New Zealand Law Society - George Barton celebrates 60 years as a lawyer

George Barton celebrates 60 years as a lawyer

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Wellington lawyer Dr George Barton QC celebrated 60 years at the bar on 24 March 2008. Yet when he began his tertiary education, it was not the law he started studying. For his first three years at university, George studied the classics and mathematics at Otago University, graduating with a BA.

After his second year, he began taking law units at Otago and, at the end of 1943, he decided to concentrate on law, studying further at Victoria University and graduating an LLB in 1948.

Perhaps the best tribute to his six decades in practice comes from barrister and former Minister of Justice Bill Jeffries.

At a Government House dinner to mark George's 60 years as a lawyer, Bill Jeffries described him as "the leader of the New Zealand bar" (the emphasis was Bill's).

During George's second decade in the law – 1958-1968 – "you became one of the most admired teachers of law at Victoria University, combined with practice at the bar in Wellington.

"You made your first appearance in the Privy Council (of 11 in total) in Attorney-General v Lower Hutt City Corporation in 1965, a case concerning the then-controversial issue of the fluoridation of water supplies."

The third decade saw George secure his reputation as one of New Zealand's leading legal figures in three historic cases, Bill Jeffries said.

"In 1971, in Parsons v Burk, you affirmed the continuing availability in New Zealand of the prerogative writ ne exeat regno in the plaintiff's (Parsons) attempt to prevent the 1971 All Blacks tour of South Africa, in order to avoid prejudice to New Zealand interests.

"In 1976, you argued and won in the Privy Council the Europa Oil taxation case … you also argued and won the Fitzgerald v Muldoon case.

"Three days after Mr Muldoon had uplifted his warrant of Prime Ministerial office … on 12 December 1975, he issued a press statement purporting to suspend employer statutory obligations to make credit payments to a statutory fund – pending Parliament's presumed repeal of the New Zealand Superannuation Act 1974 sometime in the middle of the following year.

"In what is widely regarded as a masterpiece of pleadings and submissions … you secured a Supreme Court – as the High Court was then – declaration that the Prime Ministerial press statement was unlawful because only Parliament can (suspend the operation of) its own statutes."

The judgment of Chief Justice Wild on this matter is still quoted throughout the common law world.

"In the fourth decade ... another historic case was the 1982 case of Lesa v Attorney-General, in which you won a declaration from the Privy Council that Lesa and many thousands of other Samoans born during the relevant time period were British nationals (and hence, citizens of New Zealand).

"Not for nothing has Samoa honoured you with the title, matai."

Even more than the academic and professional achievements "is the man himself", Bill Jeffries said.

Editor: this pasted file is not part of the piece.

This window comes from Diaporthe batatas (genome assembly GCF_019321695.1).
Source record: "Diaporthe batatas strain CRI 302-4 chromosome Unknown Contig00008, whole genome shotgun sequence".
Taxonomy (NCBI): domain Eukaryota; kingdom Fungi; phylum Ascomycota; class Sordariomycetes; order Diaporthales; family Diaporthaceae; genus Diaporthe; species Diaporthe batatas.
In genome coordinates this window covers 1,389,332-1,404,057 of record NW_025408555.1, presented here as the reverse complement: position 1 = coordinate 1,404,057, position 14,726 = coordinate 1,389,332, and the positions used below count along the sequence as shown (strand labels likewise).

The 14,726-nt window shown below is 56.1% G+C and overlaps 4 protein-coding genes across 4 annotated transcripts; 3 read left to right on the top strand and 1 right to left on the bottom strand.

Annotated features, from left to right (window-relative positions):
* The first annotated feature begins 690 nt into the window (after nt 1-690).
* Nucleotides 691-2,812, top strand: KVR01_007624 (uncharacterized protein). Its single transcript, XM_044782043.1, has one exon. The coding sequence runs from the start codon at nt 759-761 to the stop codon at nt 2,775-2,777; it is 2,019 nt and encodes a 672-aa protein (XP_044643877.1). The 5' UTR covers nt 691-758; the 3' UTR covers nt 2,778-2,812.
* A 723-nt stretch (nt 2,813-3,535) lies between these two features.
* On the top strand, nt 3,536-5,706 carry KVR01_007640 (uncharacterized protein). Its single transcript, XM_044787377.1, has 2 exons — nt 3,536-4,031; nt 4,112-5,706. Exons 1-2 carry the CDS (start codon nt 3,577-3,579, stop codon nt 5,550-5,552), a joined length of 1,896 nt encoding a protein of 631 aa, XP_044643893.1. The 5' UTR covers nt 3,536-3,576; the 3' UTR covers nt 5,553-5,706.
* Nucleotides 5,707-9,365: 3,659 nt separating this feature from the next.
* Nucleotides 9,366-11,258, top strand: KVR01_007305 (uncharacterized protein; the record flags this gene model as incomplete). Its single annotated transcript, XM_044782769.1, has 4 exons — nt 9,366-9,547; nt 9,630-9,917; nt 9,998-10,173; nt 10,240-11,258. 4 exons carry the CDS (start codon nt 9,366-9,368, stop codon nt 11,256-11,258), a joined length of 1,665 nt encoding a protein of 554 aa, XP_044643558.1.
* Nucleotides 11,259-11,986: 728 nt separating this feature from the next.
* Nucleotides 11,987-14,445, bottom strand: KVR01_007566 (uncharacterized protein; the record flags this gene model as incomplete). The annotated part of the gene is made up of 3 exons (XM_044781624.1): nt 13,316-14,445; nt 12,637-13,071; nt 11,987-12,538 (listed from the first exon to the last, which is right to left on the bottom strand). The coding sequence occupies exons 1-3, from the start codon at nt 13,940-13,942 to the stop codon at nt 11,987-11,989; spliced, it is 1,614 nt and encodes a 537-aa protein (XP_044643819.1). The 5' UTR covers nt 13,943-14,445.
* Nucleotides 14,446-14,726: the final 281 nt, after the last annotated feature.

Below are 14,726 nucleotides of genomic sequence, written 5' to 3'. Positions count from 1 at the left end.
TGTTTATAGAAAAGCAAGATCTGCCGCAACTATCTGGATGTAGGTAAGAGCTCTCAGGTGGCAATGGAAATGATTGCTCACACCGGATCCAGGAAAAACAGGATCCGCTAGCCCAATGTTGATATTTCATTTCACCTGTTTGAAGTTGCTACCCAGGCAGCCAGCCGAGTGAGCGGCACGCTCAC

"In your chambers over the years … you have assisted, counselled and inspired countless practitioners. And in the coffee shops, you have generously given fellow practitioners tips about pleadings, wisdom as to practice, references to particular legal authorities and, above all, encouragement."

But there is one honour the former Justice Minister did not mention. George was given membership of the American Law Institute, the only New Zealand lawyer who was not a judge to be granted the honour at that time. (He has since been joined by Campbell McLachlan QC.)

One of the aspects of practice that George has valued is the "inherent interest" of the problems that arise.

"They are not only strictly legal problems, but they are problems of a much wider nature because they have an impact on how we view ourselves as a society," he says.

"Another thing I have greatly enjoyed over the years, and I haven't been alone in this, is the collegiality of the legal profession.

"You are in a group of people that you know very well and part of the whole process is testing your ideas against what previous judges have said on that topic and on what commentators have said about it," he says.

"I have been very fortunate to have had colleagues in the law who were fellow students and a large number who were pupils of mine."

This was highlighted in a particular way during a case in the Court of Appeal some 15 years ago.  During the Employment Court decision appeal, George realised that everybody in the courtroom except the registrar had been a student of his.

Helping people – whether they are clients, other practitioners or students – has also been a very big motivator for George. And in helping people, he has become very close friends with a number of them.

Leaving the last word to Bill Jeffries, he said there was a description that he considered summed up George Barton – and that is the old Scottish saying: "He's a good man to run the river with."

This article appeared in LawTalk 702, 18 February 2008, page 18.

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